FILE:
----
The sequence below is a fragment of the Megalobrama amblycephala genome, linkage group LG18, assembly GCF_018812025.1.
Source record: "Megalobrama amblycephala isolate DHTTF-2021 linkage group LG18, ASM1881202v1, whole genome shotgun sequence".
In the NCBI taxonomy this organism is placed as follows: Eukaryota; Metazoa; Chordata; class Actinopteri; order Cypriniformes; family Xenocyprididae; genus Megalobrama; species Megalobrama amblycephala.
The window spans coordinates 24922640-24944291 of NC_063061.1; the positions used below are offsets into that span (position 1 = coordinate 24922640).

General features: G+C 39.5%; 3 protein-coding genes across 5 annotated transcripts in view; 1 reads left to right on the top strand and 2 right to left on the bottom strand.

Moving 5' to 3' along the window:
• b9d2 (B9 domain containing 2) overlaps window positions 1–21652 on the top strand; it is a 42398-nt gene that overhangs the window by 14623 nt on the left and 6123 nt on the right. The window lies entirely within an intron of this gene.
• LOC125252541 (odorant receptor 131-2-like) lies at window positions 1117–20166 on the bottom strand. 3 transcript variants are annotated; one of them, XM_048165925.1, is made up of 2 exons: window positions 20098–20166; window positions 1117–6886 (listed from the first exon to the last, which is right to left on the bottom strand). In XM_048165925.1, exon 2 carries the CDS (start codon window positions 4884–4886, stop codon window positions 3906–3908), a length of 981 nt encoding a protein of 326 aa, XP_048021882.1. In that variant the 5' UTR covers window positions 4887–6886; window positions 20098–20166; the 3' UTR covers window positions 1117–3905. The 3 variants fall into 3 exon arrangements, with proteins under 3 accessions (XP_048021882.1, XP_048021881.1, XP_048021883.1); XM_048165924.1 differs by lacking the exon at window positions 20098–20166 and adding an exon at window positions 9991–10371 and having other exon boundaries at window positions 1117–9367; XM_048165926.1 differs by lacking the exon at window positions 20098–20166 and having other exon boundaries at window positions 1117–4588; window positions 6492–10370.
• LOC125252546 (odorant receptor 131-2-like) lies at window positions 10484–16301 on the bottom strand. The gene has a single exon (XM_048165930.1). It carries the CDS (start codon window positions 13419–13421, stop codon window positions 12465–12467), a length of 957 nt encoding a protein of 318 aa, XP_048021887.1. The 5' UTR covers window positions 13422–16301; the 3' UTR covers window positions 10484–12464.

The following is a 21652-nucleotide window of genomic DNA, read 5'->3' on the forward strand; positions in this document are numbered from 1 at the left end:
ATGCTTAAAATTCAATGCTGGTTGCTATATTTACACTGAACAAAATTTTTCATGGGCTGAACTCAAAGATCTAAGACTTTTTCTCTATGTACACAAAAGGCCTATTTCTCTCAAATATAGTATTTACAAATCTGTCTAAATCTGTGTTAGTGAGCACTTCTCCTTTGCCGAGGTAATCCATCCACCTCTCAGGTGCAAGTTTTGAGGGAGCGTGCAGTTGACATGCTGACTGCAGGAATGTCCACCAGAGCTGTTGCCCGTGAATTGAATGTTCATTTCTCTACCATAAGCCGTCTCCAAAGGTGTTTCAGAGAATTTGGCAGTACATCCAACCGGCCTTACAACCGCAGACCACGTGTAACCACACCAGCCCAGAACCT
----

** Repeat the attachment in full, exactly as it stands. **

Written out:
The sequence below is a fragment of the Megalobrama amblycephala genome, linkage group LG18, assembly GCF_018812025.1.
Source record: "Megalobrama amblycephala isolate DHTTF-2021 linkage group LG18, ASM1881202v1, whole genome shotgun sequence".
In the NCBI taxonomy this organism is placed as follows: Eukaryota; Metazoa; Chordata; class Actinopteri; order Cypriniformes; family Xenocyprididae; genus Megalobrama; species Megalobrama amblycephala.
The window spans coordinates 24922640-24944291 of NC_063061.1; the positions used below are offsets into that span (position 1 = coordinate 24922640).

General features: G+C 39.5%; 3 protein-coding genes across 5 annotated transcripts in view; 1 reads left to right on the top strand and 2 right to left on the bottom strand.

Moving 5' to 3' along the window:
• b9d2 (B9 domain containing 2) overlaps window positions 1–21652 on the top strand; it is a 42398-nt gene that overhangs the window by 14623 nt on the left and 6123 nt on the right. The window lies entirely within an intron of this gene.
• LOC125252541 (odorant receptor 131-2-like) lies at window positions 1117–20166 on the bottom strand. 3 transcript variants are annotated; one of them, XM_048165925.1, is made up of 2 exons: window positions 20098–20166; window positions 1117–6886 (listed from the first exon to the last, which is right to left on the bottom strand). In XM_048165925.1, exon 2 carries the CDS (start codon window positions 4884–4886, stop codon window positions 3906–3908), a length of 981 nt encoding a protein of 326 aa, XP_048021882.1. In that variant the 5' UTR covers window positions 4887–6886; window positions 20098–20166; the 3' UTR covers window positions 1117–3905. The 3 variants fall into 3 exon arrangements, with proteins under 3 accessions (XP_048021882.1, XP_048021881.1, XP_048021883.1); XM_048165924.1 differs by lacking the exon at window positions 20098–20166 and adding an exon at window positions 9991–10371 and having other exon boundaries at window positions 1117–9367; XM_048165926.1 differs by lacking the exon at window positions 20098–20166 and having other exon boundaries at window positions 1117–4588; window positions 6492–10370.
• LOC125252546 (odorant receptor 131-2-like) lies at window positions 10484–16301 on the bottom strand. The gene has a single exon (XM_048165930.1). It carries the CDS (start codon window positions 13419–13421, stop codon window positions 12465–12467), a length of 957 nt encoding a protein of 318 aa, XP_048021887.1. The 5' UTR covers window positions 13422–16301; the 3' UTR covers window positions 10484–12464.

The following is a 21652-nucleotide window of genomic DNA, read 5'->3' on the forward strand; positions in this document are numbered from 1 at the left end:
ATGCTTAAAATTCAATGCTGGTTGCTATATTTACACTGAACAAAATTTTTCATGGGCTGAACTCAAAGATCTAAGACTTTTTCTCTATGTACACAAAAGGCCTATTTCTCTCAAATATAGTATTTACAAATCTGTCTAAATCTGTGTTAGTGAGCACTTCTCCTTTGCCGAGGTAATCCATCCACCTCTCAGGTGCAAGTTTTGAGGGAGCGTGCAGTTGACATGCTGACTGCAGGAATGTCCACCAGAGCTGTTGCCCGTGAATTGAATGTTCATTTCTCTACCATAAGCCGTCTCCAAAGGTGTTTCAGAGAATTTGGCAGTACATCCAACCGGCCTTACAACCGCAGACCACGTGTAACCACACCAGCCCAGAACCT